In part, the note said, “You want to be a father but I am not ready for this…”
Despite being frustrated, he decided to juggle school with fatherhood, raising his two children.
“I had to miss my lectures sometimes. Unfortunately, she [the daughter] passed on last year, at the age of three,” he said.
He had adopted the boy to grow up with his daughter and was satisfied and felt he had a complete family.
The artist plans to open an art gallery in Kakamega next month to expand his business and showcase more of his art.
“I have received numerous offers from art galleries but I want to do my own thing and exploit the gap in the market,” he said.
“I don’t want a manager, I want a partner who understands what I do. Some of them are simply after money and will use you to enrich themselves.”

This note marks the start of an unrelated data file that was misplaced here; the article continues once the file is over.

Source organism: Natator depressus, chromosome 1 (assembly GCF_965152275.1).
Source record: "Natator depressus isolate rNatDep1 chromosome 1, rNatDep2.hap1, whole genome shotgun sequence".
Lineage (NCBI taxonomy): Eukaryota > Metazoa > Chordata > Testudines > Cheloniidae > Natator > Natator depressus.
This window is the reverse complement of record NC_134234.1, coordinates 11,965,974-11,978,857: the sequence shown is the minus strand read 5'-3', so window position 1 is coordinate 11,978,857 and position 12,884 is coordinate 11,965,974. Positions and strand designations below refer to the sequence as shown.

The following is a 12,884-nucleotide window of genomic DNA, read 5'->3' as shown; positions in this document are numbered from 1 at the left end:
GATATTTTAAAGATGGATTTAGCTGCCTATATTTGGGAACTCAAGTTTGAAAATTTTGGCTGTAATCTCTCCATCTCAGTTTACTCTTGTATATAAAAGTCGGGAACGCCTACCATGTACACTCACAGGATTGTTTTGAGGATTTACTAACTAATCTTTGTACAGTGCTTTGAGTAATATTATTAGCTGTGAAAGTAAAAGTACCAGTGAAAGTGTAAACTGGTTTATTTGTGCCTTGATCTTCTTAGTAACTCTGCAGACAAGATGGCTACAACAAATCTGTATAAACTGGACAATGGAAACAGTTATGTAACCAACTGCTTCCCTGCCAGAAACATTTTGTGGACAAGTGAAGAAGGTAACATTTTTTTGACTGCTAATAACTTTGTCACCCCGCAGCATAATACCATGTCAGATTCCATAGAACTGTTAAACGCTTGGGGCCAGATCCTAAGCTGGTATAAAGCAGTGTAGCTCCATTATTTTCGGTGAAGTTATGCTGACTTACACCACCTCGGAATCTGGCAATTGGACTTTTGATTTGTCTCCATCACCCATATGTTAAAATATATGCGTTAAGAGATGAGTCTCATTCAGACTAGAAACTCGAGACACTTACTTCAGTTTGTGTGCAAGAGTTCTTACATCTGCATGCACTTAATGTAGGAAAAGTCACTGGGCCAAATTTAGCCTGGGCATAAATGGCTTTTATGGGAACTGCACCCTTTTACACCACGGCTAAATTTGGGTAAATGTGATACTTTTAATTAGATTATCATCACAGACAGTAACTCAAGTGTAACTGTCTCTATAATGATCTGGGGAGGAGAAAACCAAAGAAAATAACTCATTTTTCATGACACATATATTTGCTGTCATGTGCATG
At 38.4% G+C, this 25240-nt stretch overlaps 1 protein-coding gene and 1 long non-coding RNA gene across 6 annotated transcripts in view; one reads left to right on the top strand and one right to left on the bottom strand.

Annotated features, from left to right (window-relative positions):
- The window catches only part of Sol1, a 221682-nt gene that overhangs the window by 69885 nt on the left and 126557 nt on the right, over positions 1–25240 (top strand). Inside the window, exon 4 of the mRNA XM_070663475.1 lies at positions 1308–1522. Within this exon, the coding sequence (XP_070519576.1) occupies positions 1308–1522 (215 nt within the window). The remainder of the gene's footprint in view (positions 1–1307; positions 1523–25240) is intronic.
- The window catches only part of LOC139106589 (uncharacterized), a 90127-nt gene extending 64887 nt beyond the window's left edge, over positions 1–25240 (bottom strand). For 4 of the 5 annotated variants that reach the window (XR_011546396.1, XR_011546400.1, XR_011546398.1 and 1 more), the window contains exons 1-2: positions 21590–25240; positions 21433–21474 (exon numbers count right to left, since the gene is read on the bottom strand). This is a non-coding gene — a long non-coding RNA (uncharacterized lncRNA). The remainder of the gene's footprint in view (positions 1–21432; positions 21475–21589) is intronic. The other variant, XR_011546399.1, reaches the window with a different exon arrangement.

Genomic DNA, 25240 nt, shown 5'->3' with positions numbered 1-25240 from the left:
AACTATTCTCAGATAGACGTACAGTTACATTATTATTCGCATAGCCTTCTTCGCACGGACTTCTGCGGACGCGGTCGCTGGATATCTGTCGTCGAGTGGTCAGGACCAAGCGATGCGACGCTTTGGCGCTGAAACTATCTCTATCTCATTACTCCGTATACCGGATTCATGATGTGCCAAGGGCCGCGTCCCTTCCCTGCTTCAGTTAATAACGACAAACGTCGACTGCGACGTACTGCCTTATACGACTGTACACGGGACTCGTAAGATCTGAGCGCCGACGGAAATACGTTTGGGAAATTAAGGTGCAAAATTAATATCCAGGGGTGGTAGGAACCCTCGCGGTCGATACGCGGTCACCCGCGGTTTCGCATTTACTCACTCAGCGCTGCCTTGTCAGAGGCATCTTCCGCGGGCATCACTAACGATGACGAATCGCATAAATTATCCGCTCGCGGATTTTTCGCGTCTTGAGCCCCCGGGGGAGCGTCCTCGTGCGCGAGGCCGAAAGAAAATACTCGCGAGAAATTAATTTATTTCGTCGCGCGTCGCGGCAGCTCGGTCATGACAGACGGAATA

He hopes to help solve the problem of unemployment by absorbing people to work for him and with him when his gallery is open.
“I am looking for people who are passionate and disciplined. As a youth, it is important to draw a line between business and pleasure,” he said.
A portrait on homosexuality Image: COURTESY
Personal satisfaction, uncertainty about the future, avoiding registration and taxation are some of the reasons people shift from the formal to the informal sector.
Radio Africa Group HR business partner Linda Saina said some people choose to move because they are unsure of their future at their workplace.
“If a person is not really sure about the longevity of their job, they may choose to go off into the informal sector, instead of staying unsure,” she said.
According to the World Bank, however, many people work in the informal sector out of necessity, not choice.
Monami Dasgupta, a research analyst at IFMR Finance Foundation, said there are two features of the informal sector that are well-recognised today.
“First, much of the informal economy contributes greatly to the formal economy,” she said.